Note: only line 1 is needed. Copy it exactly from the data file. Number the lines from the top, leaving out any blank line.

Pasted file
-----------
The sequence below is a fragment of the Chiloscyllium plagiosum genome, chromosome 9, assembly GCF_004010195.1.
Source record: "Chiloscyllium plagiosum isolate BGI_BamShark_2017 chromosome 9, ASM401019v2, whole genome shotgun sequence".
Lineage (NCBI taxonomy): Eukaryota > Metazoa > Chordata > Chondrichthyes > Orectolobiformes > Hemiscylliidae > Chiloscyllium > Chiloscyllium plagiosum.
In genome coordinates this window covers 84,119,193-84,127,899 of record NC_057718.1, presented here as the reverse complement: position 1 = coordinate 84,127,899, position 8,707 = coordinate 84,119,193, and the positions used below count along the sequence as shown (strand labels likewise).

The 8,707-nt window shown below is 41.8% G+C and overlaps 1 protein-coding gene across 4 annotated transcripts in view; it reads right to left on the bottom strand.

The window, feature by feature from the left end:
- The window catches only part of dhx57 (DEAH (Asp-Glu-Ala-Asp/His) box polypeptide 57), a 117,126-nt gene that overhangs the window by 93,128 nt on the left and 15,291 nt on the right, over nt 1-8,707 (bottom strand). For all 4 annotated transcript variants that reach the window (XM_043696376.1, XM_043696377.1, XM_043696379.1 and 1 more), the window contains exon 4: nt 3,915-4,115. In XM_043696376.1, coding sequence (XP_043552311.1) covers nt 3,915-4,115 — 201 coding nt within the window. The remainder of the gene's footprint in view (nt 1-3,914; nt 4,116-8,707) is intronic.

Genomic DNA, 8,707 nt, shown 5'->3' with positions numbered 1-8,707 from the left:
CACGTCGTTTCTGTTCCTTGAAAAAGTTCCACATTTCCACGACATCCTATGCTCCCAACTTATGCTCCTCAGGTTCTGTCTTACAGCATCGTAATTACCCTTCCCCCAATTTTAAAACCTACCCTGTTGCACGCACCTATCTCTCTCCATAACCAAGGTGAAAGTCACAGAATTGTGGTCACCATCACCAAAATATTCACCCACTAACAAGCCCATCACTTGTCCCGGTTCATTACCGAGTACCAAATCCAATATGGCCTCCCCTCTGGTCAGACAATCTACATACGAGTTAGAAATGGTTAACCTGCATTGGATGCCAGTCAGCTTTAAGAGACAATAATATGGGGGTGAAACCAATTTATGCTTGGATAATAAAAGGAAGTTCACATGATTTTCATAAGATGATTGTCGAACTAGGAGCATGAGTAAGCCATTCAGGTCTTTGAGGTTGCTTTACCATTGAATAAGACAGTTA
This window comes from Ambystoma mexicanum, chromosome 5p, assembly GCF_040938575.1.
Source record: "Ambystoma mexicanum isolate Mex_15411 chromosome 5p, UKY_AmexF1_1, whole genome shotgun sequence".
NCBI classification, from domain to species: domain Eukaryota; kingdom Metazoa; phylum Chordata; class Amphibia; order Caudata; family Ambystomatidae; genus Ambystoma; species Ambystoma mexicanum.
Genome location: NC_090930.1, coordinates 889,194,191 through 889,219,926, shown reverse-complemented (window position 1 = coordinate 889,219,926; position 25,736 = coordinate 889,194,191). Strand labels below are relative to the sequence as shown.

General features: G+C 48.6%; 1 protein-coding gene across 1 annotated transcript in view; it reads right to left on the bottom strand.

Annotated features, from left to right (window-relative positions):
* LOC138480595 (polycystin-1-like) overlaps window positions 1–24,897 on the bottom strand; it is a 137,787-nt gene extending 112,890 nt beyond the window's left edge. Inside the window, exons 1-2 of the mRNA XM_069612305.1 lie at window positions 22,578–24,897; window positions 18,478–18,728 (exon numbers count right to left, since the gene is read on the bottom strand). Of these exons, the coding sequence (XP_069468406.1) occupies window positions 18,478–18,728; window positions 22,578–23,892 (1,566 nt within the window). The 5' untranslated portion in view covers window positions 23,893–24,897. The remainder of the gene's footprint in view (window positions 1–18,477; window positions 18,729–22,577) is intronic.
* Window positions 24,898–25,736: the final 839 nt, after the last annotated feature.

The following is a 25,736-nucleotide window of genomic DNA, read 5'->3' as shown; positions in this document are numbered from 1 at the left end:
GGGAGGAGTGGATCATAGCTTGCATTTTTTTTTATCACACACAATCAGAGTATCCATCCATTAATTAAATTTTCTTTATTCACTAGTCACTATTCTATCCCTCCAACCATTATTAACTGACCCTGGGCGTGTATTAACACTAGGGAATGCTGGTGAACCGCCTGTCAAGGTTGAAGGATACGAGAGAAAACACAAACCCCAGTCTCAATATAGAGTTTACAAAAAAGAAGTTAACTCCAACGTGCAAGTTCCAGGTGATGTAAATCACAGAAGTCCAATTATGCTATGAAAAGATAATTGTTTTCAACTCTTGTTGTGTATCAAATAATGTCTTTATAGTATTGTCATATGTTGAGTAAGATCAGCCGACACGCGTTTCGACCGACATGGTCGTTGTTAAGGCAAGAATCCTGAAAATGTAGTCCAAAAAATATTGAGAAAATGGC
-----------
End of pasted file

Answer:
The sequence below is a fragment of the Chiloscyllium plagiosum genome, chromosome 9, assembly GCF_004010195.1.